U.S. multinationals hit hard by strong dollar, to bleed further into 2015
By Chuck Mikolajczak and Sinead Carew
NEW YORK (Reuters) - A slew of U.S. multinational companies, from DuPont (DD.N: Quote) to Procter & Gamble (PG.N: Quote), showed that a strong U.S. dollar hurt their earnings, and several blue-chip exporters said the situation will get worse if the greenback holds its strength.
All told, the resurgent U.S. currency could shave up to $12 billion off U.S. companies' fourth-quarter 2014 revenue alone, according to currency expert Wolfgang Koester, chief executive of FireApps, a data analytics company in Phoenix, Arizona, that examines quarterly reports for currency-related losses.
The pain is hitting multiple sectors, including industrial companies such as 3M Co (MMM.N: Quote), technology companies like Microsoft Corp (MSFT.O: Quote) and Apple Inc (AAPL.O: Quote), airlines such as American Airlines Group Inc (AAL.O: Quote), healthcare companies, including Bristol-Myers Squibb Co (BMY.N: Quote) and Pfizer Inc (PFE.N: Quote), and consumer firms like Procter & Gamble - which all garner a large portion of their sales from outside the United States.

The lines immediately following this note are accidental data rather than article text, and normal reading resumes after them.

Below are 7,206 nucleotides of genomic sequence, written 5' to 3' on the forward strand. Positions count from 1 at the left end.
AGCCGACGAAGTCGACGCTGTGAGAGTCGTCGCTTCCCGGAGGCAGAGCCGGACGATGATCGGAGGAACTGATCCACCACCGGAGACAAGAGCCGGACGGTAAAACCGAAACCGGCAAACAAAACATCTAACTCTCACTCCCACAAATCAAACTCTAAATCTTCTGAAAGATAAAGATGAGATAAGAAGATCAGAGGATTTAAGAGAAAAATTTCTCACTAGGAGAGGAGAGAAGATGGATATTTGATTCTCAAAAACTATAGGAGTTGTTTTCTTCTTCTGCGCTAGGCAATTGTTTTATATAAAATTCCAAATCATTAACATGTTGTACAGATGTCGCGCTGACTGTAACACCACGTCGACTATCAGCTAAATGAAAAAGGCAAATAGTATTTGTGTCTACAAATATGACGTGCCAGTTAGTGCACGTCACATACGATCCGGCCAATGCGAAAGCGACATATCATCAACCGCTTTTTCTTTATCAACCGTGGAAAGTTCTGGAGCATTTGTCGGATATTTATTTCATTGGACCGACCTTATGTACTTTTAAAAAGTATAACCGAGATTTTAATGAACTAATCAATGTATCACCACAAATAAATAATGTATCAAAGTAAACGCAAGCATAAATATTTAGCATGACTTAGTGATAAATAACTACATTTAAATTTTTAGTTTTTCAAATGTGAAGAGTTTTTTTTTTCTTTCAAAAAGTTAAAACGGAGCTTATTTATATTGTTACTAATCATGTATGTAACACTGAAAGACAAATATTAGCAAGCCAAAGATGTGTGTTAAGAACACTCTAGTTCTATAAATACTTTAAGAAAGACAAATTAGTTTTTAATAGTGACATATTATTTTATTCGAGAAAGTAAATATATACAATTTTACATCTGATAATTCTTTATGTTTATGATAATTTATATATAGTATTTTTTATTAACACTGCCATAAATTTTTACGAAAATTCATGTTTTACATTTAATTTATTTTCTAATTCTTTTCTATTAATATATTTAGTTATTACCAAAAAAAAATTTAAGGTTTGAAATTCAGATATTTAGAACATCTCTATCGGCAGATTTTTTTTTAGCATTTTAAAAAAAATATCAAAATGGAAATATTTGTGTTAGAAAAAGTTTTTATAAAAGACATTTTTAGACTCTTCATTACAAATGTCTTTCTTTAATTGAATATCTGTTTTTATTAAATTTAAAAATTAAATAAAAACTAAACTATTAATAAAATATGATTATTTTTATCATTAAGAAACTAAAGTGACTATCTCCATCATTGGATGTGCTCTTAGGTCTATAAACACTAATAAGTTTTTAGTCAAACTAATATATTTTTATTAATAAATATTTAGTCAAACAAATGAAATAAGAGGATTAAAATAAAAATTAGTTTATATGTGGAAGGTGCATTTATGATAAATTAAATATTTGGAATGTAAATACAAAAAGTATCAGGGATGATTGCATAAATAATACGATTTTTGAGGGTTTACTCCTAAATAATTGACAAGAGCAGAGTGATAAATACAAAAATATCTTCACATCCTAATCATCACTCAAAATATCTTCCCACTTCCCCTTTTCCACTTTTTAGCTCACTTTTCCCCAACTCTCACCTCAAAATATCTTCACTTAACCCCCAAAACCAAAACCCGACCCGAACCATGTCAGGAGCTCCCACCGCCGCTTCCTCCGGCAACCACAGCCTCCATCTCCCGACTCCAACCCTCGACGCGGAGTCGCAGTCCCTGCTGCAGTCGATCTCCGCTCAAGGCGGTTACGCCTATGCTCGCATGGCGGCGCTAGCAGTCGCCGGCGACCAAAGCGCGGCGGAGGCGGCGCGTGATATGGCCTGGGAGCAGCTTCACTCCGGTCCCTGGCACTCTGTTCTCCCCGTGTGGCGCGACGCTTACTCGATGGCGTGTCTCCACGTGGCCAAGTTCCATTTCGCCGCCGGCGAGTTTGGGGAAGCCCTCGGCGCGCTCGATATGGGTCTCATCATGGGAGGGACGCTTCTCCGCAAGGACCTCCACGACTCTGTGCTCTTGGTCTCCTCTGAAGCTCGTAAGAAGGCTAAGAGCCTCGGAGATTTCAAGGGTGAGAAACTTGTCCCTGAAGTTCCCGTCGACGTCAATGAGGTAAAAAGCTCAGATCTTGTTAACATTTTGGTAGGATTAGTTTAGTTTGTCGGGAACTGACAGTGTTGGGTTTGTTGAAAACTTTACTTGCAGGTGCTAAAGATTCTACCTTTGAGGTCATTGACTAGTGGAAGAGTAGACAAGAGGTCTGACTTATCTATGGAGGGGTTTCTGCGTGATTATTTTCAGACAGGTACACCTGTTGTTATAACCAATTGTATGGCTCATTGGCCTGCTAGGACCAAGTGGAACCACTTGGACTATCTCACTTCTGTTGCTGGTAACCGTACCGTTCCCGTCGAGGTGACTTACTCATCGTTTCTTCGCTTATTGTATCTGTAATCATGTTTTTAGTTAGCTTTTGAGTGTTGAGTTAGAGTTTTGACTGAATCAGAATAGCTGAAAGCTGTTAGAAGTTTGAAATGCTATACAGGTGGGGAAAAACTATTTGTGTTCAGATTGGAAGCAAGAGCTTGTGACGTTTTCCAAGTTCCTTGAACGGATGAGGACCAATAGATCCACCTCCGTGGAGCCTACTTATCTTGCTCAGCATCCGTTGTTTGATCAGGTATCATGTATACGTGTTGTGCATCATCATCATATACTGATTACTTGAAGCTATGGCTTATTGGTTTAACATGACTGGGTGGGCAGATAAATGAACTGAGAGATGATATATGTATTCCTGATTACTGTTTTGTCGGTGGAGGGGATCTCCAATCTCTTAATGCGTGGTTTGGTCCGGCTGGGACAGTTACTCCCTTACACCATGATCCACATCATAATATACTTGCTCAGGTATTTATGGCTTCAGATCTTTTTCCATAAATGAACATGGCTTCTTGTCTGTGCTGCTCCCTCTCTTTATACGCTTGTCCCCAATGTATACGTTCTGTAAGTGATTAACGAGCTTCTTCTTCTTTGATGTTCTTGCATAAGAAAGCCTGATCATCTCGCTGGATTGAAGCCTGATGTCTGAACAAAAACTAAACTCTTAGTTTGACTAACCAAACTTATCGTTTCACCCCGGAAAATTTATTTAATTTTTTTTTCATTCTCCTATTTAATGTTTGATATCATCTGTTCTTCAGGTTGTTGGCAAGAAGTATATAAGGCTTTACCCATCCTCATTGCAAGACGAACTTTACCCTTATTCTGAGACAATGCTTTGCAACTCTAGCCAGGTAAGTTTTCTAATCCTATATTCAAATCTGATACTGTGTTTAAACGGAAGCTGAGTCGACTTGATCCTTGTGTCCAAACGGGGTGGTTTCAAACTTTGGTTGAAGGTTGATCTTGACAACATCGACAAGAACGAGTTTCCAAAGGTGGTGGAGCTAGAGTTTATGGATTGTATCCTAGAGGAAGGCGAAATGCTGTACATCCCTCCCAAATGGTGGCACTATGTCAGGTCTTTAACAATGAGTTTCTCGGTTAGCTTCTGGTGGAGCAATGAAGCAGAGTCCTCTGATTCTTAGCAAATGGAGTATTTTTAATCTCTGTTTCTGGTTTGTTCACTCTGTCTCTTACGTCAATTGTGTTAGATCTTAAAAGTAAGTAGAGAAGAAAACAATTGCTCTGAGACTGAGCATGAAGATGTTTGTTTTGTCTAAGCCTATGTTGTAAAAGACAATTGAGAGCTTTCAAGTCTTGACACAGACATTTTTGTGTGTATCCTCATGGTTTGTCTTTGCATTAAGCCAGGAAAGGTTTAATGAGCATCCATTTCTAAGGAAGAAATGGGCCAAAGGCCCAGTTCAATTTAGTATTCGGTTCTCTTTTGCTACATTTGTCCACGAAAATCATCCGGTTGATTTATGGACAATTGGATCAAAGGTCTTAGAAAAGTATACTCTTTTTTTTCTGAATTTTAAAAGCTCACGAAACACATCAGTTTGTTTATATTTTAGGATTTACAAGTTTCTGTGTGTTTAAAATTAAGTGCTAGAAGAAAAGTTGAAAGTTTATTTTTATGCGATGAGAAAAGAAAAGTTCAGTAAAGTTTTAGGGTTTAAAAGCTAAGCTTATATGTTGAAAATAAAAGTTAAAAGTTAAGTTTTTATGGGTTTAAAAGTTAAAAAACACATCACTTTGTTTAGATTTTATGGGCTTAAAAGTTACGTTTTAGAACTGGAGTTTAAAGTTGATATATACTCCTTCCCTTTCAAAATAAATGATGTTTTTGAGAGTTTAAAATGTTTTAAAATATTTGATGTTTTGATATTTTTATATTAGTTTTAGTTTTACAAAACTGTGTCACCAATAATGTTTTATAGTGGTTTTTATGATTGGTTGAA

"This is a slow-motion crash," said Kim Forrest, senior equity research analyst at Fort Pitt Capital Group in Pittsburgh. It could take a couple of quarters for currency conversion losses to show up, she said.
After hitting a 6-1/2 month low in May, the dollar .DXY has surged nearly 20 percent against a basket of major currencies, making overseas sales denominated in other currencies less valuable in dollar terms.
The stronger dollar can also make U.S.-made products more expensive for consumers in other currencies and thus cut demand.
The Dow Jones industrial average .DJI, composed of large and well-known companies, was hit especially hard on Tuesday as six of seven companies in the index that reported results since Monday evening declined, with only United Technologies gaining.
"You have companies who don’t normally complain about (the dollar) who are starting to harp on it and it does make sense from an economic perspective that this would be a drag," said James Liu, global market strategist at JPMorgan Funds in Chicago. "It’s really the pace that matters - not just whether it is strengthening or weakening." Continued...